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New computer simulation of theorized impact that created the Moon

The uncertainty of science: Before I even begin to describe this story, I must emphasize that it is pure science fiction. As much as it is founded on known data, that data is simply not sufficient to tell us exactly how the Moon was created. The data merely points to many hundreds of possibilities, of which the model below is simply one:

Computer programmers using a supercomputer at a United Kingdom university have created a new simulation of the theorized impact of a Mars-sized body to the Earth that some believe created the Moon, and determined it was possible for that impact to have created the Moon quickly, within hours.

You can read the research paper here.

The fun part of this story is to watch the video of this simulation, which I have embedded below. Whether it describes what actually happened is pure speculation, and in fact cannot be confirmed in any way at all.

It is intriguing, nonetheless.

Genesis cover

On Christmas Eve 1968 three Americans became the first humans to visit another world. What they did to celebrate was unexpected and profound, and will be remembered throughout all human history. Genesis: the Story of Apollo 8, Robert Zimmerman's classic history of humanity's first journey to another world, tells that story, and it is now available as both an ebook and an audiobook, both with a foreword by Valerie Anders and a new introduction by Robert Zimmerman.

The ebook is available everywhere for $5.99 (before discount) at amazon, or direct from my ebook publisher, ebookit. If you buy it from ebookit you don't support the big tech companies and the author gets a bigger cut much sooner.

The audiobook is also available at all these vendors, and is also free with a 30-day trial membership to Audible.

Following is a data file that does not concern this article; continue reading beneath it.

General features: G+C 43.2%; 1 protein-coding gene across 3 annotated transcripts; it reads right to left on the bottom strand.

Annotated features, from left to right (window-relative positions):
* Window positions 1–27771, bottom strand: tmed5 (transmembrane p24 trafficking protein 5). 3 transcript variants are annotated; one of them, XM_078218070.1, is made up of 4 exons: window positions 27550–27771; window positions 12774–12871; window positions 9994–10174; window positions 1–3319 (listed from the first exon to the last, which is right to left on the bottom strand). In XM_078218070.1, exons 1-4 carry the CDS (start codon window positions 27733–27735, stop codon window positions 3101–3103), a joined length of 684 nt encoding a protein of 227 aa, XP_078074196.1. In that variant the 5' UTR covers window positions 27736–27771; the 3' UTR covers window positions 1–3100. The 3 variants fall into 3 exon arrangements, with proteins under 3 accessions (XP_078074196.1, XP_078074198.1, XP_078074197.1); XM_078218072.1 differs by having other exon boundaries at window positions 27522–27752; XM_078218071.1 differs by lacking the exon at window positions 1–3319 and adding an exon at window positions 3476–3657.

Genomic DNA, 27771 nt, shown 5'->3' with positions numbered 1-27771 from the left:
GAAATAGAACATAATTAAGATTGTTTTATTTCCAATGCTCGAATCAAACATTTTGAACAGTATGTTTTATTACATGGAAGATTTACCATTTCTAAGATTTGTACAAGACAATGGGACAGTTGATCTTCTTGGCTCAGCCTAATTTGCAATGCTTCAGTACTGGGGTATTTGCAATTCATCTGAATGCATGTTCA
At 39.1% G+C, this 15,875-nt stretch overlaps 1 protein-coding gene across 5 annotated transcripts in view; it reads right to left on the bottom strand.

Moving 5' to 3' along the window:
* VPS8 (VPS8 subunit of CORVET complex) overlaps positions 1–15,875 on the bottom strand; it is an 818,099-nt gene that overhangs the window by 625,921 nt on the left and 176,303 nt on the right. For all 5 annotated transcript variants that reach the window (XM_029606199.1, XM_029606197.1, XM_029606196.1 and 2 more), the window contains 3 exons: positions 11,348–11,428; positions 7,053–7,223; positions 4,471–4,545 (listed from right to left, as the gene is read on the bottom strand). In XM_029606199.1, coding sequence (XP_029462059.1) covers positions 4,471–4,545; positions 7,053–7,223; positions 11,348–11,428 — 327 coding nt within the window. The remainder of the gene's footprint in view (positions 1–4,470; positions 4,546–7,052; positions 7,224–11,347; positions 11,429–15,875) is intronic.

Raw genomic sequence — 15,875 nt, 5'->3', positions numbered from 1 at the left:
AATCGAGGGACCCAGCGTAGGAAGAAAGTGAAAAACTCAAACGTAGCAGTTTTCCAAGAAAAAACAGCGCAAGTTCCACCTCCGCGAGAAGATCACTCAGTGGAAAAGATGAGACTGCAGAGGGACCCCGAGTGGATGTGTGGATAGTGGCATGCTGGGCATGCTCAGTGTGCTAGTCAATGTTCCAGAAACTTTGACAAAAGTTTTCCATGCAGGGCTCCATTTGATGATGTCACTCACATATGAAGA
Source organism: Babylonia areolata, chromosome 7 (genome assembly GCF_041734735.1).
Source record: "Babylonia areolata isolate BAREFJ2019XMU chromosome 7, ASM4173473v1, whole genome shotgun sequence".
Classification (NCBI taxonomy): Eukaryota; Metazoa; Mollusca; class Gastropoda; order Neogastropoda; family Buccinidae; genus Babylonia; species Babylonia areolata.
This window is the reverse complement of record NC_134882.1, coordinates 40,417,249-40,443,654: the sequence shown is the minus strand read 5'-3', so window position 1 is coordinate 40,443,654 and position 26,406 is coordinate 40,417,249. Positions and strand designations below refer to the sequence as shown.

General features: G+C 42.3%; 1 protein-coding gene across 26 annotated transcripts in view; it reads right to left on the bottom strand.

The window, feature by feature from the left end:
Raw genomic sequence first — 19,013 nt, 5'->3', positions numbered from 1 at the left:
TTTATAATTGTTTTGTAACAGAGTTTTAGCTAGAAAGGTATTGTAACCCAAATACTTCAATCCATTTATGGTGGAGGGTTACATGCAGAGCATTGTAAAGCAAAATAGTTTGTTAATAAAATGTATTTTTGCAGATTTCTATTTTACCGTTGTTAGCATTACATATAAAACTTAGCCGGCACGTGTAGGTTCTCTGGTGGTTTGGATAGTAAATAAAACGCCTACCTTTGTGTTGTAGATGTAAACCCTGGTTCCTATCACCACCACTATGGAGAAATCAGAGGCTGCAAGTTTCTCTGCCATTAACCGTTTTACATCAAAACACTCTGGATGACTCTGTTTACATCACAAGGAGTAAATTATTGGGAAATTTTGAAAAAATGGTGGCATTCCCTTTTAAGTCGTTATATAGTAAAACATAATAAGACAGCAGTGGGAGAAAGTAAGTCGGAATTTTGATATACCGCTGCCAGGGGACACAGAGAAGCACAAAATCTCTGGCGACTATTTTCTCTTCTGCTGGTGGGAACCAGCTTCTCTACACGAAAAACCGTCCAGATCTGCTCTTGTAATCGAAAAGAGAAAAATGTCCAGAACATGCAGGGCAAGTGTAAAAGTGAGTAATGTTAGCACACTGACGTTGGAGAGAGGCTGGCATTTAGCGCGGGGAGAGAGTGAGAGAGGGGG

"Not simply about one mission, [Genesis] is also the history of America's quest for the moon... Zimmerman has done a masterful job of tying disparate events together into a solid account of one of America's greatest human triumphs."--San Antonio Express-News


  • James Street

    Years ago I bought the book “Moon Rocks” by Henry S.F. Cooper off a used book table that gives an account of the Apollo moon rocks. It’s written at the middle school level. It said there were two opposing groups of scientists, as I recall one group thought the moon formed from a strike from a large object and the other that it formed independently at the same time as the earth. Both groups became so hostile towards the other that they wouldn’t talk to the other group. Once while one group was meeting someone from the other group opened the door of the room, yelled that his group was right and slammed the door. Even after the moon rocks were studied on earth each group still thought they were right.

  • Ever since the Large Impactor theory gained notice, I’ve though it a good thing the impactor hit a glancing blow, as a more direct hit might well have turned proto-Earth into an asteroid belt. Curious if anyone has looked at what the maximum strike angle, impactor mass, and speed of impact would be for a planet to re-form. And what happens if two bodies come really close to each other, but don’t physically interact. I imagine there is a minimum distance for this. Do both bodies get rings from material pulled from the respective surfaces?

  • Chris

    Are there any examples of “planet twins” or planets with very large single moons in the same orbit in the new exoplanet.groups? Perhaps this is a very rare and unstable occurrence.

  • David Telford

    Chris, would Pluto/Charon count? Not exactly exo but it is an example of a moon relatively large to the primary body. Might be the same mechanism at play.

    Somewhere in the past I read the impactor body probably formed in the same orbit, at one of the trojan points, 60˚ forward or behind the primary (early earth). Stable enough to form up a large body, but unstable in the long run. It gets loose, and being in the same orbit around the sun, they’re gonna meet.

    To my amateur mind, it suggests this mechanism might not be so rare. Maybe most such collisions don’t result in large moons, but a notable fraction do?

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